New Food Ethics Council report published – it sets out the case for progressive action from the food and farming sectors. It also highlights how governments and food businesses should be held to account by citizens at the ballot box, in restaurants and in the supermarket aisles.
A new report by the Food Ethics Council – Food: All things considered – assesses the transformational changes needed to build fair and healthy food systems. It “provides a robust challenge to ‘business as usual’” said Justin King, former CEO of Sainsbury’s speaking about the changing face of food retail at the Council’s 50thBusiness Forum.
I’ve been a member of the Council since 2000 and we’ve been running these business forums since June 2007. I’ve chaired a few over the years, most recently the 49th on advertising.
The new report analyses the trends and tensions that have emerged over our 50 Business Forum meetings, and draws out the key levers that will drive transformational change. Liz Barling, our head of communications, summed up the three key changes as:
“A recent parliamentary inquiry into hunger in the UK – called for an expansion of the food bank system – to be supplied by corporate food waste. A joint statement by Edinburgh and Glasgow city councils – boldly disagrees: “We believe that food waste is not an effective or socially just solution to food poverty.” A paper this week, from Scotland’s excellent Poverty Alliance, assembles research cautioning against the further entrenchment of foodbanks into Scotland’s welfare system.”
Global Food Security, an alliance of the UK’s main public funders of food related research, has published a report highlighting 8 principles of healthy and sustainable eating patterns and concluded that pro-environmental diets were clearly compatible with healthy diets.
The eight principles are:
eat a varied balanced diet,
eat more plant based foods,
value your food and don’t waste it,
choose sustainable fish,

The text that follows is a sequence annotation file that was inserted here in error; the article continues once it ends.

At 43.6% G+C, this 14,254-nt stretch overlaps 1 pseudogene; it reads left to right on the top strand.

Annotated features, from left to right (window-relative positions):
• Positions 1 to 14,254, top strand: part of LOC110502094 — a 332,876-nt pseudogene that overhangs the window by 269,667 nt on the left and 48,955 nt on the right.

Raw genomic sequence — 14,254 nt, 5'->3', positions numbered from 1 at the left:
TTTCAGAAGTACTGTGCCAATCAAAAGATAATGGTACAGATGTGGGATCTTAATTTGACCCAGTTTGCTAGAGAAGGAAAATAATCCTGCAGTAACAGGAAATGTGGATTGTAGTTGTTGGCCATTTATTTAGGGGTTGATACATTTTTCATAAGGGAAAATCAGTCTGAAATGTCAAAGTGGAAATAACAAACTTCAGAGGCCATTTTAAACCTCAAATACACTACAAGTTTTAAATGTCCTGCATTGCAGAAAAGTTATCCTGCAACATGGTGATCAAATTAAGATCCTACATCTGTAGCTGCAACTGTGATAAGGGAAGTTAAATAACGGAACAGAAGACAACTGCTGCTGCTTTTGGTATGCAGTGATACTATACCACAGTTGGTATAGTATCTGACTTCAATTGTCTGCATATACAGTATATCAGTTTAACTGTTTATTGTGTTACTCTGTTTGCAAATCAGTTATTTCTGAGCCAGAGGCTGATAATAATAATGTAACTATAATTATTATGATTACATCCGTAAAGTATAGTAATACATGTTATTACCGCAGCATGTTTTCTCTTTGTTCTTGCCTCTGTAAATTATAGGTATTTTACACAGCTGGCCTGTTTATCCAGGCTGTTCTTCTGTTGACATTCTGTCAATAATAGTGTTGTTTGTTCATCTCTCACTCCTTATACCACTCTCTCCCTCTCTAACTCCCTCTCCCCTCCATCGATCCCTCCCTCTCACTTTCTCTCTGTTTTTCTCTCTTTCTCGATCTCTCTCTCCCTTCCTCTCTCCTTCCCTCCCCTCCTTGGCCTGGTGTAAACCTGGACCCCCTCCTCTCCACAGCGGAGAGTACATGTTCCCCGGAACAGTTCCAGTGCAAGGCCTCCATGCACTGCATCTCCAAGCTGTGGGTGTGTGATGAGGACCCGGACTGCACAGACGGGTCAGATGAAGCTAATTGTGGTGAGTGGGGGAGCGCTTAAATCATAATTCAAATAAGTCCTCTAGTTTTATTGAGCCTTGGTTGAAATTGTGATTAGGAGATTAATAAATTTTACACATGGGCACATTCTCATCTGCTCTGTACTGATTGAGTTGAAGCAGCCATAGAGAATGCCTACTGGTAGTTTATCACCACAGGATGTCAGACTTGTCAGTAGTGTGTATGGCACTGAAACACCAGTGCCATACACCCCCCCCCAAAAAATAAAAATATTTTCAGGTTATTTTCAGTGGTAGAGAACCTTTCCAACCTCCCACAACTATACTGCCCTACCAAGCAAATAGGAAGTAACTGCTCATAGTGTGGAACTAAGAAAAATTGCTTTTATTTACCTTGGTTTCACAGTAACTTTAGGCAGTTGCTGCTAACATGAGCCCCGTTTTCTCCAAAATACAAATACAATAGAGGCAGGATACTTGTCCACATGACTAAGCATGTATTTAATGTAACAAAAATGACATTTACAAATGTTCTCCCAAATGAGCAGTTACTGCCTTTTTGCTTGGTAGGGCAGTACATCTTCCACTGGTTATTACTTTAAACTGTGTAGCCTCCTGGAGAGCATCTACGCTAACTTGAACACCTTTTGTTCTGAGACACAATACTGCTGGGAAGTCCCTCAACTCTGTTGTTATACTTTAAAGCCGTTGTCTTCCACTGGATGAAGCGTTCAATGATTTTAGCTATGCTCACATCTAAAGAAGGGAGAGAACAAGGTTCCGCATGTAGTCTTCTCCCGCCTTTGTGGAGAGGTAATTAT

moderate your meat intake,
include milk and dairy products and where possible plant based alternatives,
“Listing all the potentially destructive or unethical features of this dominant food retail model would be a lengthy process. But in brief, supermarkets created a food monoculture in which most people buy and eat the same food across Britain. With their global, long-chain sourcing model, they undermined the age-old cycle of seasonal eating. They were the midwives of the ‘no-time-to-cook’ processed food revolution, which now looks to be a key driver of ill health and obesity. The supermarket business model works on a juggernaut of food miles, and has escalated food and packaging wastage to previously unthinkable levels. Supermarkets also denuded urban landscapes, blighted traditional high streets, put independents out of business all over the country, and bullied their way into communities while creating food deserts.”
Extract from Sustainable Food Trust article, found here.
Guardian article highlighting new tactic to tackle food waste in France – see original here.
Legislation barring stores from spoiling and throwing away food is aimed at tackling epidemic of waste alongside food poverty
According to official estimates, the average French person throws out 20kg-30kg of food a year – 7kg of which is still in its wrapping.
French supermarkets will be banned from throwing away or destroying unsold food and must instead donate it to charities or for animal feed, under a law set to crack down on food waste.
The French national assembly voted unanimously to pass the legislation asFrance battles an epidemic of wasted food that has highlighted the divide between giant food firms and people who are struggling to eat.